Tomb Sweeping day in China

Two PocketCultures readers from China wrote in with this post about tomb sweeping day in China, which was on April 4th this year.

Tomb-sweeping Day has a very long history in China. It is an important day which shows that we Chinese value family ties and our ancestors. For the older generation, the most common practice is to return to their birthplace and to visit the cemetery of their ancestors. In the countryside, many tombs look like small piles of earth.

Tombs decorated at a cemetery in Beijing


April 17, 2013 Comments disabled

What to Name Your Kazakh Baby

In a recent group post we wrote about traditions for naming children in different countries. In today’s post, our new Kazakhstan contributor Celia talks about naming children in Kazakhstan.

I’ve always enjoyed learning about the meanings of names, and living in Kazakhstan is no disappointment. Traditionally, Kazakh parents invited relatives to a besik toi party for a new baby. After gathering around the cradle, an honored guest or relative would be invited to name the child. Without consulting with the parents, the person would decide on a name, and whisper into the infant’s ears three times: your name is… your name is… your name is… and then the child was officially named.


November 7, 2012 7 comments

A carpet shop in an old Ottoman house

Taner Sağıroğlu sits in the office of the wooden, historic Ottoman building which houses his carpet shop. Outside there’s a tranquil, vine-covered courtyard decorated with painted tiles from nearby Iznik, but winter arrived early this year and in mid-October it’s already too cold for sitting outside. The floor of the room has a warped hump rolling across it; one wall is covered in wood panelling, doors concealing handy-looking cupboards in the wall.

Inside the historic wooden building which houses Anadolu Kilim

Taner set up shop here in 1985, after ten years living in Italy, during which time he acquired a fluent Italian with a slight Neapolitan accent.

“This isn’t a big business”, says Taner. “I don’t deal through middlemen or wholesalers. That’s a great advantage because it means I know where each carpet comes from – I buy it off the original owner.”


October 5, 2012 Comments disabled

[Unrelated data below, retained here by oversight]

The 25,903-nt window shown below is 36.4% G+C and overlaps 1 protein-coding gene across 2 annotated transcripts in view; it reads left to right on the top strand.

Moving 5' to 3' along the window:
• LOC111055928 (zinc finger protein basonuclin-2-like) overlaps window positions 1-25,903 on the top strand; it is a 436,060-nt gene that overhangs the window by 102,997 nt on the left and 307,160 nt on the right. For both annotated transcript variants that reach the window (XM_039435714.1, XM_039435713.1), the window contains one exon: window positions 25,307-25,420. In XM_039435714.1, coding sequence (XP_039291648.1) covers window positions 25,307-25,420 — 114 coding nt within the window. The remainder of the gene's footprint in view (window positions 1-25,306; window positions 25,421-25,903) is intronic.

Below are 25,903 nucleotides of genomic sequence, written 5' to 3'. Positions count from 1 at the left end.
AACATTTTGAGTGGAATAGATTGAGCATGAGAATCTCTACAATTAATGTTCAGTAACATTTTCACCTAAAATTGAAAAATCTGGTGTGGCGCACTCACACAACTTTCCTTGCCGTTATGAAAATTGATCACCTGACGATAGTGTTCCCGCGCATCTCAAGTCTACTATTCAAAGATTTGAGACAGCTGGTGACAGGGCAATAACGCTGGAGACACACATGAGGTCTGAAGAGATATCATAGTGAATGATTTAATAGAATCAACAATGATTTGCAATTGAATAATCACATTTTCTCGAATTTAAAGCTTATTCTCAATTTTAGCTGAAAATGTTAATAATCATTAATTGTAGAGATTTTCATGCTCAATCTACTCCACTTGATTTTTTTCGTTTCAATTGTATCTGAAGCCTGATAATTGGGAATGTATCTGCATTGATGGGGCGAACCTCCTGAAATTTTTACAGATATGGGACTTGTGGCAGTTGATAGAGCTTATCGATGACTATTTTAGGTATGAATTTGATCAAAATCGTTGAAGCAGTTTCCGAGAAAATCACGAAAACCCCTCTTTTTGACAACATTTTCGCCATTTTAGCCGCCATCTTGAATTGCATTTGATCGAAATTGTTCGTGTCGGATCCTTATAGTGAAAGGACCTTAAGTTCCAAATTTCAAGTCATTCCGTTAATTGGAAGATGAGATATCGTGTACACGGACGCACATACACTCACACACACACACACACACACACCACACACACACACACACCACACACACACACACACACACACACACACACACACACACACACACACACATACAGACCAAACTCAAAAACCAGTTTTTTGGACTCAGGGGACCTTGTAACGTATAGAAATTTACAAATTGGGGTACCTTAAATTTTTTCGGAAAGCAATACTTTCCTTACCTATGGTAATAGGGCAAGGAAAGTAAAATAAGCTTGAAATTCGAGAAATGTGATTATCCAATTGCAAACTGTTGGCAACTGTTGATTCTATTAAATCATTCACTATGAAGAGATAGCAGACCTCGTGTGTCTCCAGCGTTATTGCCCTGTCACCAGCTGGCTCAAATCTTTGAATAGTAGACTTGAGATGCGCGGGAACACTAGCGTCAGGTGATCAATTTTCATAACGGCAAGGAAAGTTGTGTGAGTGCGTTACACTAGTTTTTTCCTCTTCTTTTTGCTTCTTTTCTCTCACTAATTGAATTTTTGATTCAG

Giuseppe Boschetti – portrait of the artist

Although he does not sell his paintings, Giuseppe Boschetti is well known in his native Romagna (a region of North East Italy). His paintings are so much a part of him that he prefers to keep them on display in his house for family and friends, where they almost completely cover the walls of his apartment in Santarcangelo’s historic centre.

Giuseppe Boschetti exhibition

The artist’s studio is as chock full of detail as one of his paintings. A small, low table next to the easel is filled with paintbrushes in jam jars. Other surfaces are crammed with knickknacks: the top of one cupboard is crowded with empty glass bottles, another with wooden models. Look around and you see a vintage radio, an arrangement of seashells in a basket. A collection of modern art books sits inside one of the bookcases, pencil sketches hang on the walls. Light enters through skylights in the sloping roof, which ‘Pino’ warns us not to bang our head on.


September 28, 2012 1 comment

Costa Rican Annual Pilgrimage to Honor “La Negrita”

Every August 2nd, Costa Ricans celebrate one of the most important Catholic holidays in our country: The Day of the Virgin of the Angels, our patroness saint, affectionately called La Negrita (The Little Black One).

"La Negrita"

The history behind it is very interesting: In 1635, a poor Catholic indigenous girl called Juana Pereira used to live in a town named Los Pardos, in Los Ángeles, Cartago, former capital of Costa Rica. On August 2nd of that year, she went to the forest to pick up some firewood and there she found on a big stone a small, black, stone statue of a Madonna and child, similar to a doll. (more…)

August 3, 2012 4 comments

How to use storytelling to explore and communicate identity

Kelli McLoud Schingen uses performance and storytelling to explore identity. I was lucky to see her perform during Young Sietar’s intercultural congress in Istanbul a while back. Here’s a presentation she gave at TEDx in Chile.

Read more
Black and White: portraits of interracial relationships
Beyond the census: African American culture in the USA

July 26, 2012 Comments disabled